Date of Award


Document Type


Degree Name

Master of Science (MS)


College of Science and Mathematics


Earth and Environmental Studies

Thesis Sponsor/Dissertation Chair/Project Chair

Stefanie Brachfeld

Committee Member

Michael Kruge

Committee Member

Yang Deng


Marine sediment geochemistry targeting both organic and inorganic compounds can be used for the reconstruction of paleoenvironmental conditions. Part 1 of this study was a qualitative organic geochemical analysis implemented on sediment cores from the Antarctic Peninsula (AP) and East Antarctic Margin (EAM). Intervals of organic or diatomaceous rich sediment were analyzed by Pyrolysis-Gas Chromatography/Mass Spectroscopy (Py-GC/MS) with the goal of identifying soft-bodied algae responsible for elevated wt% carbon levels in horizons where diatoms are absent, and identifying the presence of methanogens in basins where cold seeps are likely to be present. The identification of biomarkers in Antarctic sediment was challenging due to low wt% carbon in the sediment and small samples sizes used in Py-GC/MS, however, one persistent diatom source biomarker was identified. Samples from the Perseverance Drift, northern AP, presented evidence of early diagenesis under anoxic conditions. Continuation of this work necessitates a change in sample collection protocols to minimize contact between the sediment and plastic sampling tools and storage containers.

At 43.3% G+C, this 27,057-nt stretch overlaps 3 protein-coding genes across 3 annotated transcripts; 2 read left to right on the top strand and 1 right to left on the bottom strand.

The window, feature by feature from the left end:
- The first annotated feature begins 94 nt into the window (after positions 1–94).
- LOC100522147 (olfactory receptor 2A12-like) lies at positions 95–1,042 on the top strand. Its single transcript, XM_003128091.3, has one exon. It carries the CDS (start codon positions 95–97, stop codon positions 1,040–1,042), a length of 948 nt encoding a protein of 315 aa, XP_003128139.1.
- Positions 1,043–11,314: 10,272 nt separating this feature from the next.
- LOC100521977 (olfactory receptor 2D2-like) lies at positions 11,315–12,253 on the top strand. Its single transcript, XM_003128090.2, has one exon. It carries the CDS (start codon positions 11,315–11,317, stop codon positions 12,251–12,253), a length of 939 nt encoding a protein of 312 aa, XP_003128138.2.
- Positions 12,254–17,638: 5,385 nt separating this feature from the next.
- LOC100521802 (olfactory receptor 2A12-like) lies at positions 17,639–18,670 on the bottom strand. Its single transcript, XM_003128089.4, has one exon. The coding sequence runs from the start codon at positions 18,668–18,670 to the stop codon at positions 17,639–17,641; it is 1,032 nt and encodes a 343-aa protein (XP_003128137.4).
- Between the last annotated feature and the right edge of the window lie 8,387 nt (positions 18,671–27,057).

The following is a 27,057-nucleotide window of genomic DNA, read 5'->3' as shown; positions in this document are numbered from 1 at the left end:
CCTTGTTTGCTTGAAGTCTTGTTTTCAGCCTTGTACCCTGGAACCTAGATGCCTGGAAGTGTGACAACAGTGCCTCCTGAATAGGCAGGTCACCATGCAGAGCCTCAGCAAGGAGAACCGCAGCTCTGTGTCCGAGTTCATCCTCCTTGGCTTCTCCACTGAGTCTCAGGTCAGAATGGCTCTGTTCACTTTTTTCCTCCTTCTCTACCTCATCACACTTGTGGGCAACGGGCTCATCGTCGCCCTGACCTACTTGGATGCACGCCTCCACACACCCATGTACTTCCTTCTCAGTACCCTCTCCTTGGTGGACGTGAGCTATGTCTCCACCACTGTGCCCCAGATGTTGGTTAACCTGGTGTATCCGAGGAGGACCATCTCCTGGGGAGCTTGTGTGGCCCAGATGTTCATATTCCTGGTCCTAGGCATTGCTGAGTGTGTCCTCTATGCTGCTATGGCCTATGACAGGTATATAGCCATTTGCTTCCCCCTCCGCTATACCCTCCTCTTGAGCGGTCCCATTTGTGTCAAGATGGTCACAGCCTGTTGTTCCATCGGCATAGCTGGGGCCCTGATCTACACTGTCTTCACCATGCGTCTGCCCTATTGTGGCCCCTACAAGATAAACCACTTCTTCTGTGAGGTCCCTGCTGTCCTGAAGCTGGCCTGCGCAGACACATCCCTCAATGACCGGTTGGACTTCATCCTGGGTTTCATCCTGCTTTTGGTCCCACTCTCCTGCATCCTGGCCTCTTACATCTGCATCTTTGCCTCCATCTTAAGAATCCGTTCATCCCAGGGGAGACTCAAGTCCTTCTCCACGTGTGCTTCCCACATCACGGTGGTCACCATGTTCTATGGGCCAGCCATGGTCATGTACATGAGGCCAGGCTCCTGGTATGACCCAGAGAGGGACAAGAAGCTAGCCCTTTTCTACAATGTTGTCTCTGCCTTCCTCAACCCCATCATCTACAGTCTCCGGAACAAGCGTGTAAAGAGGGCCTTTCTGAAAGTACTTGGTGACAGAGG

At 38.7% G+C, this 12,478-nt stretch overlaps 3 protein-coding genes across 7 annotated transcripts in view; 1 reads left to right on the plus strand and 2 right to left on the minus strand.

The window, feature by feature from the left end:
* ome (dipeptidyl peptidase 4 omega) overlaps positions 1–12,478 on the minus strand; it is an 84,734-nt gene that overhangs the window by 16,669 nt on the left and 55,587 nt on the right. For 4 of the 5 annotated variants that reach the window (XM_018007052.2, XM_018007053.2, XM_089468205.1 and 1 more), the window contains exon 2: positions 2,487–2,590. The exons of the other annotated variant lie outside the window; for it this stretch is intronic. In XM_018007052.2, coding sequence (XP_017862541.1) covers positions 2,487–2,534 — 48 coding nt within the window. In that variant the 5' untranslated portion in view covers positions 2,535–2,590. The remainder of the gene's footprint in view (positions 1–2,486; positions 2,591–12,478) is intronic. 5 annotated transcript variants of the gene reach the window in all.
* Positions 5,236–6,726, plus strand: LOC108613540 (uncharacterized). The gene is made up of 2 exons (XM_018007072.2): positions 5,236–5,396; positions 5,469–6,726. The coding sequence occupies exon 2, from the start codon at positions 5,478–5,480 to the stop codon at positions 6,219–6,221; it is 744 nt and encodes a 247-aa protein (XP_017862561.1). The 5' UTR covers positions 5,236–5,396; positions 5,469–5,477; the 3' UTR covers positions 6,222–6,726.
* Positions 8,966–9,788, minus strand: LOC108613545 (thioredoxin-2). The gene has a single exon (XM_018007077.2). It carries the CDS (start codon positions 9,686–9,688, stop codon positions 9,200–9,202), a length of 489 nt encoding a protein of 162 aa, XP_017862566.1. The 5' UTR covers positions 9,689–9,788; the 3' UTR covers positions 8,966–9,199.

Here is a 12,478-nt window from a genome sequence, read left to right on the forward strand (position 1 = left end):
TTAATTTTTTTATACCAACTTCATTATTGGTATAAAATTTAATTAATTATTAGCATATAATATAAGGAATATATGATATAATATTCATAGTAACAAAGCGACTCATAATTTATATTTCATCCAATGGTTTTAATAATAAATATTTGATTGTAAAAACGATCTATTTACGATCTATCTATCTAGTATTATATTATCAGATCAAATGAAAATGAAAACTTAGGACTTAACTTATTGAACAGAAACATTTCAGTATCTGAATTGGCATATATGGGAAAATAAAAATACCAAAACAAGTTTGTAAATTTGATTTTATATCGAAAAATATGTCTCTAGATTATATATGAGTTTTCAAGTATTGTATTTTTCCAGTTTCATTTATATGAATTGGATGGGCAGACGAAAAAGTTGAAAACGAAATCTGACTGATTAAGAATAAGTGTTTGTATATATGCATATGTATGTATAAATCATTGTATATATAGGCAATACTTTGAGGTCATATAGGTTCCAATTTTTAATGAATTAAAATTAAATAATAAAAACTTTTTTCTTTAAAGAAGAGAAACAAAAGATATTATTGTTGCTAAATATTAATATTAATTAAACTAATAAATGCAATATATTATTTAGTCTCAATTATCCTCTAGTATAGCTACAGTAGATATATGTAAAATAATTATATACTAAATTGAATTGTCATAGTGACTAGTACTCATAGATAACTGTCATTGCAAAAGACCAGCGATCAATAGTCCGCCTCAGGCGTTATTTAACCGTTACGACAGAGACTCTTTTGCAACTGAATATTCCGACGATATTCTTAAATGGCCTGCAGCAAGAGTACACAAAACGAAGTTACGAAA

Part 2 of this study examined the geochemistry of a complete Holocene record, retrieved from a sediment core in Nielsen Basin on the EAM. Major and trace element geochemistry of the Nielsen Basin diamict and open marine sediment matches the composition of local source rocks, indicating locally-derived material throughout the Holocene. Intervals of low Fe or low wt% carbon were observed, which likely limits the pyritization process and preserves ferromagnetic greigite. This is likely responsible for the strongly magnetic zones observed by Kacperowski, 2009. A sequence of paleoenvironmental intervals similar to those documented on the AP, were identified in JPC40, suggesting that Holocene environmental change observed on the AP were not isolated, but continent wide. However, the timing of the transitions between these intervals is not the same as observed on the AP. This may be a function of the challenges inherent in radiocarbon dating of acid insoluble organic matter, or to genuine time transgressive behavior of these climate events on the AP vs. the EAM.

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